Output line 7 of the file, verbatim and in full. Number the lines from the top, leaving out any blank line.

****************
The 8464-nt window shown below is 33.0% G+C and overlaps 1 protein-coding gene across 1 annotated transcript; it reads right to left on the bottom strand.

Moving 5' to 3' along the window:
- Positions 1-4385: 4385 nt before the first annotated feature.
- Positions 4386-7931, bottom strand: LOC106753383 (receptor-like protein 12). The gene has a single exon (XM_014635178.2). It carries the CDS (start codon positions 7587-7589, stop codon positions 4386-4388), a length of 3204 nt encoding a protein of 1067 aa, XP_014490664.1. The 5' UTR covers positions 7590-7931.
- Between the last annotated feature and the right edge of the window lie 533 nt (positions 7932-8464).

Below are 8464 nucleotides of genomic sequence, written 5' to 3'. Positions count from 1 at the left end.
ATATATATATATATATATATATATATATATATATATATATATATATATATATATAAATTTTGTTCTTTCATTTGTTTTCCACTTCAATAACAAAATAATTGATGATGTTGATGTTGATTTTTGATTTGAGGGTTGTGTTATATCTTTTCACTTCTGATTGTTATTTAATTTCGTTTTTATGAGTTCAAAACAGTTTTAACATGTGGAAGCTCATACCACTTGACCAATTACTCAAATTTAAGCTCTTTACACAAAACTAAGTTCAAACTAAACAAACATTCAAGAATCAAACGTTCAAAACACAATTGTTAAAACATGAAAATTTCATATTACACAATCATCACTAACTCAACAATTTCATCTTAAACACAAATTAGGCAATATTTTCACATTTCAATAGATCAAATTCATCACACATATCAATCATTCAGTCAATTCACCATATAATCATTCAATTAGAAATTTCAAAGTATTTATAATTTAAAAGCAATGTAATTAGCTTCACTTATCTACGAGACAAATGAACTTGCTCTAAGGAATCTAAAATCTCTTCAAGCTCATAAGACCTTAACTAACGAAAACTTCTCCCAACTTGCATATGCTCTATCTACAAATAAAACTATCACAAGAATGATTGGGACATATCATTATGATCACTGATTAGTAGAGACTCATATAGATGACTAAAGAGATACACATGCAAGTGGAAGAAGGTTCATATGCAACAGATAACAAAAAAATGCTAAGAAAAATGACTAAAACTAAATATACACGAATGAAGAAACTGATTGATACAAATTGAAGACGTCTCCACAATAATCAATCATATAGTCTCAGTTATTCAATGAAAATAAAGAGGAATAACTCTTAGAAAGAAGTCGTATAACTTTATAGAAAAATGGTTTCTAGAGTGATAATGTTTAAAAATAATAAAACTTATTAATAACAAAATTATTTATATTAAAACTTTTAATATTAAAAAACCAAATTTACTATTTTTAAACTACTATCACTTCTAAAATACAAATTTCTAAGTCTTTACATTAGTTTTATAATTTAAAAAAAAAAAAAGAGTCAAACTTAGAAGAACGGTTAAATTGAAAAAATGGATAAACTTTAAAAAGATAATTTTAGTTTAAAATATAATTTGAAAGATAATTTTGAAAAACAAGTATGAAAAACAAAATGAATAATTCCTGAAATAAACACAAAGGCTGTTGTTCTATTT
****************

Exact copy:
ATATATATATATATATATATATATATATATATATATATATATATATATATATATAAATTTTGTTCTTTCATTTGTTTTCCACTTCAATAACAAAATAATTGATGATGTTGATGTTGATTTTTGATTTGAGGGTTGTGTTATATCTTTTCACTTCTGATTGTTATTTAATTTCGTTTTTATGAGTTCAAAACAGTTTTAACATGTGGAAGCTCATACCACTTGACCAATTACTCAAATTTAAGCTCTTTACACAAAACTAAGTTCAAACTAAACAAACATTCAAGAATCAAACGTTCAAAACACAATTGTTAAAACATGAAAATTTCATATTACACAATCATCACTAACTCAACAATTTCATCTTAAACACAAATTAGGCAATATTTTCACATTTCAATAGATCAAATTCATCACACATATCAATCATTCAGTCAATTCACCATATAATCATTCAATTAGAAATTTCAAAGTATTTATAATTTAAAAGCAATGTAATTAGCTTCACTTATCTACGAGACAAATGAACTTGCTCTAAGGAATCTAAAATCTCTTCAAGCTCATAAGACCTTAACTAACGAAAACTTCTCCCAACTTGCATATGCTCTATCTACAAATAAAACTATCACAAGAATGATTGGGACATATCATTATGATCACTGATTAGTAGAGACTCATATAGATGACTAAAGAGATACACATGCAAGTGGAAGAAGGTTCATATGCAACAGATAACAAAAAAATGCTAAGAAAAATGACTAAAACTAAATATACACGAATGAAGAAACTGATTGATACAAATTGAAGACGTCTCCACAATAATCAATCATATAGTCTCAGTTATTCAATGAAAATAAAGAGGAATAACTCTTAGAAAGAAGTCGTATAACTTTATAGAAAAATGGTTTCTAGAGTGATAATGTTTAAAAATAATAAAACTTATTAATAACAAAATTATTTATATTAAAACTTTTAATATTAAAAAACCAAATTTACTATTTTTAAACTACTATCACTTCTAAAATACAAATTTCTAAGTCTTTACATTAGTTTTATAATTTAAAAAAAAAAAAAGAGTCAAACTTAGAAGAACGGTTAAATTGAAAAAATGGATAAACTTTAAAAAGATAATTTTAGTTTAAAATATAATTTGAAAGATAATTTTGAAAAACAAGTATGAAAAACAAAATGAATAATTCCTGAAATAAACACAAAGGCTGTTGTTCTATTT